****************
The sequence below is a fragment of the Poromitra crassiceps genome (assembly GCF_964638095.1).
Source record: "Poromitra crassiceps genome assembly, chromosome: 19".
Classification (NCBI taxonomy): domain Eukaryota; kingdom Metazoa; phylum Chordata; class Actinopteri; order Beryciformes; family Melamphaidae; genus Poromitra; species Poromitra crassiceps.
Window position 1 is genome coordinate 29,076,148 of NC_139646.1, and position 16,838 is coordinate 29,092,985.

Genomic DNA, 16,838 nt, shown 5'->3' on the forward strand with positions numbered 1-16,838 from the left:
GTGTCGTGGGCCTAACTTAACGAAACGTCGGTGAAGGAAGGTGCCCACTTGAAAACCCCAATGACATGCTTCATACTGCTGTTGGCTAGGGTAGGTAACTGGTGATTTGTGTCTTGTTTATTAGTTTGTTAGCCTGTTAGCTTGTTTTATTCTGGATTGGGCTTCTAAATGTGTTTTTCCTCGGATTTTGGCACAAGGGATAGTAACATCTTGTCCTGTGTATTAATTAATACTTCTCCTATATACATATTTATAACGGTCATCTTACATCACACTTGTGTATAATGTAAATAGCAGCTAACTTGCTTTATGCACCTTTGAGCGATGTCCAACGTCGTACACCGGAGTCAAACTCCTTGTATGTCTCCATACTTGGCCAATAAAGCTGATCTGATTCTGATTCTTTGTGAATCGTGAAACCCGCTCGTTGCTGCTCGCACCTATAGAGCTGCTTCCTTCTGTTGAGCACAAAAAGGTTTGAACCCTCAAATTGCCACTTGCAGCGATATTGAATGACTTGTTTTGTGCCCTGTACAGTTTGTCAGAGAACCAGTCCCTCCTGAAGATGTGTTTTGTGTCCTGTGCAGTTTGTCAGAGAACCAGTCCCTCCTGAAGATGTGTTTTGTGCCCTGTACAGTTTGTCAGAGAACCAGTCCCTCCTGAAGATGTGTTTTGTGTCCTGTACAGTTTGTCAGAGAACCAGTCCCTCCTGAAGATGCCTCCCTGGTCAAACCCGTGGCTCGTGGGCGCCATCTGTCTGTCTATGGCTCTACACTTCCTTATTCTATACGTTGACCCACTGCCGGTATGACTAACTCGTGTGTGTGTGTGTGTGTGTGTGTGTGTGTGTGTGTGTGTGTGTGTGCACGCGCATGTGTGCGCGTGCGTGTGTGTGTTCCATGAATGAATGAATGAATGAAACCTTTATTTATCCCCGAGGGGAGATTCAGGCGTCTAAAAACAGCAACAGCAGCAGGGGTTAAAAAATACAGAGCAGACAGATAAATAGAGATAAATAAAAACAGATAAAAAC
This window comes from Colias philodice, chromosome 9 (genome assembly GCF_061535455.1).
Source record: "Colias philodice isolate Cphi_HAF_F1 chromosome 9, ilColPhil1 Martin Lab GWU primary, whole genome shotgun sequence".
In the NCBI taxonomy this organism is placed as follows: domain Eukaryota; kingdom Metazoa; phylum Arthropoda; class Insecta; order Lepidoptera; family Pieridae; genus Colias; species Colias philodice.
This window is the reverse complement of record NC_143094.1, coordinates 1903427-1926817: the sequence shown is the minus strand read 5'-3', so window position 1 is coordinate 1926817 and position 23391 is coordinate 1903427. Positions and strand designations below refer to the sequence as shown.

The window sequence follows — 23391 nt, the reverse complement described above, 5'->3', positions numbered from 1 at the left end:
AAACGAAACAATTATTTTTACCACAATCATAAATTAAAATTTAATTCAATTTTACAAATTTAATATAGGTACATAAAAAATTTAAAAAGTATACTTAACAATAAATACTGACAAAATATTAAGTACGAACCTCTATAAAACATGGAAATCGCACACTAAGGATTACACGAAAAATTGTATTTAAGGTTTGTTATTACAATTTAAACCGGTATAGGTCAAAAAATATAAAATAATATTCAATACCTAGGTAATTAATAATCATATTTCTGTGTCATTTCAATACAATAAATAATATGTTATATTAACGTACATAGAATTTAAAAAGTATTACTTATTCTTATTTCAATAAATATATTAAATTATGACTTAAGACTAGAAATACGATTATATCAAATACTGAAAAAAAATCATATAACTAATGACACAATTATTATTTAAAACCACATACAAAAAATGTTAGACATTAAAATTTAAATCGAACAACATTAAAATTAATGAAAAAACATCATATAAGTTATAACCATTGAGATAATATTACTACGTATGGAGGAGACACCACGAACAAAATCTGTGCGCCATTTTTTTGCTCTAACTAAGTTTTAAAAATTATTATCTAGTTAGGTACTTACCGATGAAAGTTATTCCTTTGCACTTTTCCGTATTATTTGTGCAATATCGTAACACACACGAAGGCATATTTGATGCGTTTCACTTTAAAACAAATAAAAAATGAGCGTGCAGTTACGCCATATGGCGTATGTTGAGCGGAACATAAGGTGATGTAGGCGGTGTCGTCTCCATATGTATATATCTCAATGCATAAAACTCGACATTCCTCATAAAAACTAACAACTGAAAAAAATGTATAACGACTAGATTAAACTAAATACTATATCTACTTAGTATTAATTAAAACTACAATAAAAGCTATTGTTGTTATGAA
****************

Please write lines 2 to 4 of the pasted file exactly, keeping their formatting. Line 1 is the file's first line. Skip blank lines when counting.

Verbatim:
Source record: "Poromitra crassiceps genome assembly, chromosome: 19".
Classification (NCBI taxonomy): domain Eukaryota; kingdom Metazoa; phylum Chordata; class Actinopteri; order Beryciformes; family Melamphaidae; genus Poromitra; species Poromitra crassiceps.
Window position 1 is genome coordinate 29,076,148 of NC_139646.1, and position 16,838 is coordinate 29,092,985.